She said, “I just spoke to my estranged son-in law. He called me about half an hour ago and he has been updating me. They are not divorced, just an estranged couple and they are still friends. They still communicate with each other.”
She said her daughter’s in-laws have been calling her expressing their concerns. “His family has been calling me. I have been getting information and we are talking. He (son-in-law) called me half an hour ago to give an update. I called the police myself and they said so far they are just following leads. They have nothing to report as yet.”
A distraught Coudray only learnt of her daughter’s disappearance on Saturday. She recalled it was her grandchildren who last spoke to their mother. “Michelle left here (Trinidad) on May 30 (Indian Arrival Day). She called home to say she had arrived safely. On Thursday morning (May 31), before they went to school, she spoke with all three of them. On Thursday evening she e- mailed her daughter’s project for her. She was vetting the project my granddaughter was doing.”
Coudray-Greaves told her mother that although she (Michelle) was abroad, she would always communicate and assist with her children in their various projects.
“She would always communicate with them. The last thing on her e-mail was that project she e-mailed back to her (eldest child).” Coudray said the children’s babysitter spoke to her daughter on Friday June 1, “because she will always call in the day to find out how the children are doing.”
She said she has spoken to several of her daughter’s friends and no one has seen or heard from her since June 1. “Nobody has heard from her,” Coudray said.
“The contacts I know she has in Jamaica, I have been speaking with them and nobody saw her after Friday in the night. Nobody saw her after that. All the conversations I have had with the friends, they are all as baffled as I am. She is referred to in her circles in Jamaica as “Trini” and what I’ve been told, she is loved very much. They don’t know that she has any enemies at all. She is not that type of person.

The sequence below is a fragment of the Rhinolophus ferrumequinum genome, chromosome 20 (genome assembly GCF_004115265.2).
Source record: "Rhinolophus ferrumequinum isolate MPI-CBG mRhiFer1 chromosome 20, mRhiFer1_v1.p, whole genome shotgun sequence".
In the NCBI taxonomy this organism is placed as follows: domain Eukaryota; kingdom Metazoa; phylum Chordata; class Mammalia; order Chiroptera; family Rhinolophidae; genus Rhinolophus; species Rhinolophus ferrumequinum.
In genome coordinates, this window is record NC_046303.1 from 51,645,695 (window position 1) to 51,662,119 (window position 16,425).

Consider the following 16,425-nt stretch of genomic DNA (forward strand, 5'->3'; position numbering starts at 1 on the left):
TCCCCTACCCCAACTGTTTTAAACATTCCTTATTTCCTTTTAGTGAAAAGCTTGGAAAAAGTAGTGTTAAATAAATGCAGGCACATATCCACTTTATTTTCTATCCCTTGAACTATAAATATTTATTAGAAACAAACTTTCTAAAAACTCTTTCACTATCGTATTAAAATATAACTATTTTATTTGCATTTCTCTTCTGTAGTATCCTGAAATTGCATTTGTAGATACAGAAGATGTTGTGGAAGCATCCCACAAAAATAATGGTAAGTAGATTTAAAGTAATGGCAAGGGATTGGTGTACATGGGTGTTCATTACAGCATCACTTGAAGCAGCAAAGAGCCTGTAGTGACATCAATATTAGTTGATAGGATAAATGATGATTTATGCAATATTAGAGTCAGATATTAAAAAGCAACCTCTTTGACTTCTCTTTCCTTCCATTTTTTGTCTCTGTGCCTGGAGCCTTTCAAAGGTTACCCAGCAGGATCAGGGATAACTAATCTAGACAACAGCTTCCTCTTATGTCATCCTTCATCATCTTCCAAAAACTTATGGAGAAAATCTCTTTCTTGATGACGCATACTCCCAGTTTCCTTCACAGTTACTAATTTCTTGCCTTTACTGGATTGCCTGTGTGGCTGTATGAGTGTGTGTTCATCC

“She is very outgoing, she is accustomed going out, she will go out in the night, she is a free-spirited person. She lived there about eight years. When she graduated from UWI, she stayed on and did a diploma in International Relations,” Coudray said.
She said her daughter returned home after graduation and worked for a “short while” before returning to Jamaica and after job hunting on the internet, applied to the Sandals Hotel and Resorts and was successful.
“She went as a management trainee to do the six months course, and they kept her on. After they trained her, she said that’s not the job for her within the same Sandals group, they offered her a job with Air Jamaica and she worked with Air Jamaica.”
During her time back home, Coudray said her daughter had a brief stint at Holy Faith Convent, Penal where she taught Spanish. Since the news broke, Coudray said she has received overwhelming support from several persons both home and abroad including officials of the Jamaican High Commission and the police.
She said Prime Minister Kamla Persad-Bissessar called her on Sunday night. “I received a call from Dr Roodal Moonilal (fellow UNC deputy leader and Housing Minister) and from several other colleagues expressing their concern. I am going up tomorrow (today), I hope we get on a flight. I have spoken to the Jamaican police, High commissioner Iva Gloudon called me on Saturday evening. I have also spoken with first secretary in the High Commission, Stacy Hinds. We have been in touch exchanging e-mails and pictures.”